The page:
The prophecy made in a 2019 meme has come true. A neighborhood has, indeed, been invaded by dozens of feral hogs, as one Twitter user claimed in response to alt-country singer Jason Isbell's tweet all those months ago.
But don't panic. It wasn't 30-50 feral hogs, and because the porcine invasion happened around midnight in Sienna, Texas, no children were harmed — just landscaping stones. Local CBS station KDFM posted a resident's security cam footage of the late-night incident, which shows a single pig entering the frame, followed by a seemingly endless parade of additional hogs.
"I was thinking maybe two or three," the homeowner said in the video. "Not 25 or 30."
The resident said he saw damage to their front yard, including garden beds, as well as more damage down the street in neighbors' yards.
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According to Mississippi State University, feral hogs are not native to North America. They were brought in the 1500s by European colonizers, and were later joined by additional Eurasian hog species that have now intermingled, creating different varieties of wild hog in the US.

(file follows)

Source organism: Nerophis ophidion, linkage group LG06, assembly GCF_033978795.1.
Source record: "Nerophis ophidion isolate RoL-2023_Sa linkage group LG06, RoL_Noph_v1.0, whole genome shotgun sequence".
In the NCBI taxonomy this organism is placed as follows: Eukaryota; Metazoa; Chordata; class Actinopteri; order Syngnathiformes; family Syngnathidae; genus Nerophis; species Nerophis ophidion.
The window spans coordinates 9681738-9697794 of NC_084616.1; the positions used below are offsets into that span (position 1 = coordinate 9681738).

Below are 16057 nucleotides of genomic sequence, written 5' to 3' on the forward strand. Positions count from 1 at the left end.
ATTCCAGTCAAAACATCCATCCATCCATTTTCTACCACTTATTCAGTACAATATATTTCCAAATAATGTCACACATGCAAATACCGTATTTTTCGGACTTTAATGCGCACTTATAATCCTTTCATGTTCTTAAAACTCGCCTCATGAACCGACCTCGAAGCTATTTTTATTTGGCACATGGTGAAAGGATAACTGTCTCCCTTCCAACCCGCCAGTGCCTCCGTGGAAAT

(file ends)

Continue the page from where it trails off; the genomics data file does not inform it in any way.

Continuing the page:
Wild pigs have been reported in 45 states, and MSU says that pigs' range expansion in the last two decades has largely been because humans have illegally moved them to new areas.
Frustratingly, KDFM's video stated that the best way to control feral hogs is by trapping and killing up to 75 percent of their herd. Not only did humans create this problem, but feral hogs can be dealt with in non-lethal ways. Fencing, keeping guard animals to protect herd and small prey animals and vaccinating animals to prevent disease spread all reduce their harm.
Are the piggies annoying? Yes. Lethal? Rarely, with only five documented deaths since 1825, according to the New York Times.
As invasive species around the country expand in population, we'll need stricter animal trafficking laws — and, you know, to actually enforce them. Otherwise, people are going to keep killing innocent animals, which matters to at least some of us.
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